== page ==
The IVCS social networking platform provides voters across the political spectrum free agenda-setting, organizing and consensus-building tools on a single website. The agenda-setting tools enable activists and voters to build personal networks with other voters who share their policy priorities. The platform’s organizing-building tools enable them to transform their networks into voting blocs and electoral coalitions hosted on the website. Its consensus-building tools enable them to build winning electoral bases of broad cross-sections of voters that run and elect candidates whom they can hold accountable for enacting their priorities into law. These electoral victories will enable U.S. voters to eliminate the ever widening gap between voters’ priorities and the legislation enacted by lawmakers who follow the dictates of their special interest campaign contributors.

Most importantly, voting blocs that use IVCS tools to build voter-controlled electoral coalitions and democratize political parties, by giving their members real decision-making power to set their agendas and select their candidates, can neutralize the influence of special interest money in elections. For they can use web-based IVCS communication tools to get their message out and get their voters to the polls without special interest money. Moreover, by involving voters across the political spectrum in analyzing, weighing and debating policy priorities, they will also be able to counter the cognitive distortions in voters’ perceptions that special interests create by spreading false information and political propaganda.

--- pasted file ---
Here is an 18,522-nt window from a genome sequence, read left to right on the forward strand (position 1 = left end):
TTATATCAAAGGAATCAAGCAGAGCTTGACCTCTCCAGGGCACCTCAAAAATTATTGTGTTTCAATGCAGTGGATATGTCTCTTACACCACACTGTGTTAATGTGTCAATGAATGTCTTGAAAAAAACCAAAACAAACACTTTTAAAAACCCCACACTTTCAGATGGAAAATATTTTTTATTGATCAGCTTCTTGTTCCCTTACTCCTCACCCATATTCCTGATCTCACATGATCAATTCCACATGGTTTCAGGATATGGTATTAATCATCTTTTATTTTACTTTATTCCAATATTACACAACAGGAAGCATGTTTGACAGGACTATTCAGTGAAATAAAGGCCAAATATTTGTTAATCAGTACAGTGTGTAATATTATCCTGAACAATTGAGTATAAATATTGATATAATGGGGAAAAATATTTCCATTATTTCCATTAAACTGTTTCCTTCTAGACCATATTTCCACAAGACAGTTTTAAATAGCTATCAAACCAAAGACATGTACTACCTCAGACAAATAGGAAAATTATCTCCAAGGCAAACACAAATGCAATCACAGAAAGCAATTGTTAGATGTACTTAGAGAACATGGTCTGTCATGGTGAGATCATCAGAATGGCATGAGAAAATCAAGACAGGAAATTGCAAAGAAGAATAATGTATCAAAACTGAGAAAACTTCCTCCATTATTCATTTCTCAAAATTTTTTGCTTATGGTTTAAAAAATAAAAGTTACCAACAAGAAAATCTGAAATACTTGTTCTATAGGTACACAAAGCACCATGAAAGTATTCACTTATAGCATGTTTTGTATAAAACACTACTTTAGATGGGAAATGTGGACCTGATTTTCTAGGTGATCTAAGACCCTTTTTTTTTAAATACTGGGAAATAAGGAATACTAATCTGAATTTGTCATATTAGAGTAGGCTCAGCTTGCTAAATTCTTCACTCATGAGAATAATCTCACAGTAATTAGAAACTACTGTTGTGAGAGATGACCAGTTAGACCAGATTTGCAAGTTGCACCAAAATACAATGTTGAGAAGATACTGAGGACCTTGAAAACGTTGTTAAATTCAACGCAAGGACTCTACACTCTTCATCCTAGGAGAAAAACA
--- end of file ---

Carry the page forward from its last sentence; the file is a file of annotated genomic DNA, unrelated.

Significantly, IVCS-enabled voting blocs, coalitions and political parties can prevent the fragmentation of the U.S. electorate into losing splinter groups and parties too small to win elections, and neutralize the impact of three special interest-backed parties, assuming the rumored third major party materializes and runs candidates in the 2012 presidential election. They can use IVCS consensus-building tools to wean away mainstream voters from these special interest-backed parties by giving them decision-making influence over policy agenda setting across the board and candidate selection that none of these parties is inclined to do.